This contact sheet was printed by Ed Praus, one of a dying breed of master printers who’s worked in Rochester, NY, –– home of Eastman Kodak and RIT ––for more than 25 years…
I guess I identify with dying breeds, being one of those photographers who hasn’t yet made the switch to digital. There’s something about the tactile quality of working with film that I love. (You can even see it in the words surrounding the process, beginning with the word, “film” itself, which also means “a thin covering or coating” –– and with the word, “contact.”) Even if I’ve never liked changing film in the rain, not to mention Rochester’s late spring snow.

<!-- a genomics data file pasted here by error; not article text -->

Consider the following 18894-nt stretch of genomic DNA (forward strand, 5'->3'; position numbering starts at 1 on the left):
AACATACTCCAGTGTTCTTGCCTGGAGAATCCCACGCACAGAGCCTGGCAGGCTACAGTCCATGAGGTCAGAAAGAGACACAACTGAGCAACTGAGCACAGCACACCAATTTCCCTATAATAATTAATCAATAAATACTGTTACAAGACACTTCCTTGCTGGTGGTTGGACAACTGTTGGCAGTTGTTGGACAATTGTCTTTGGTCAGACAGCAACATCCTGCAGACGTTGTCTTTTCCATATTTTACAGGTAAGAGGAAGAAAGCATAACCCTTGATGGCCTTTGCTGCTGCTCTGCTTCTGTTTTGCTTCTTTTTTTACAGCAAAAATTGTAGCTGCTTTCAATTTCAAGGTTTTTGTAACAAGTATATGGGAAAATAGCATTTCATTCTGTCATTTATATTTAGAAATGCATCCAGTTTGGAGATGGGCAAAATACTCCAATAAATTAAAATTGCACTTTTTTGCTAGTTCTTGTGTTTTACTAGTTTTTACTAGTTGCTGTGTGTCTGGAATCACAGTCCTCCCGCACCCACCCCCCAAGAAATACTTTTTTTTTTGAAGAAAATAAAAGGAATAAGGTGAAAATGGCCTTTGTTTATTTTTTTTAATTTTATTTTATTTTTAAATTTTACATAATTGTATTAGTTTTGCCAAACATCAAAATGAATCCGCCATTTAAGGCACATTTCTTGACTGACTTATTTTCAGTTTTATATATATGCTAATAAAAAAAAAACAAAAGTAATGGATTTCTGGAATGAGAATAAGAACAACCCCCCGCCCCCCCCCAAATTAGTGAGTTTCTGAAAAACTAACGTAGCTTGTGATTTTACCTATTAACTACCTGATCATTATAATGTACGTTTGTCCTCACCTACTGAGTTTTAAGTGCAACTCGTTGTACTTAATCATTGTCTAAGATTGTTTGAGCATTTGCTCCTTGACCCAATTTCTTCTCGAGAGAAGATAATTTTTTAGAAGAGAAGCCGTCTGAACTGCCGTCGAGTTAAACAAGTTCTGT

Yet, what I do like about working with film, unlike working digitally, is that something tangible is left behind –– a piece of film that occupied the same place and time and perhaps bad weather as the photographer. Even if film is nothing more than the flimsiest of materials. Like those silk or taffeta or organza dresses at the back of a woman’s closet, film has accompanied us to dance after dance, wedding after wedding, anniversary after anniversary, funeral after funeral. No matter the weather.—Rebecca Norris Webb
LINKS & EVENTS
“Together and Apart: The Photographs of Alex Webb & Rebecca Norris Webb,” Thursday, April 26th, @ 8pm, Webb Auditorium, RIT, Rochester, NY
MY DAKOTA book launch, book signing, and celebration, ICP, New York, Thursday, May 24th, 6-7:30 pm
Tags: contact sheet, Eastman Kodak, Ed Praus, Film vs. Digital, House of Pictures, Magnum Photos, Memory City, My Dakota, New Yorker Photo Booth, Rebecca Norris Webb, RIT, Rochester, Together and Apart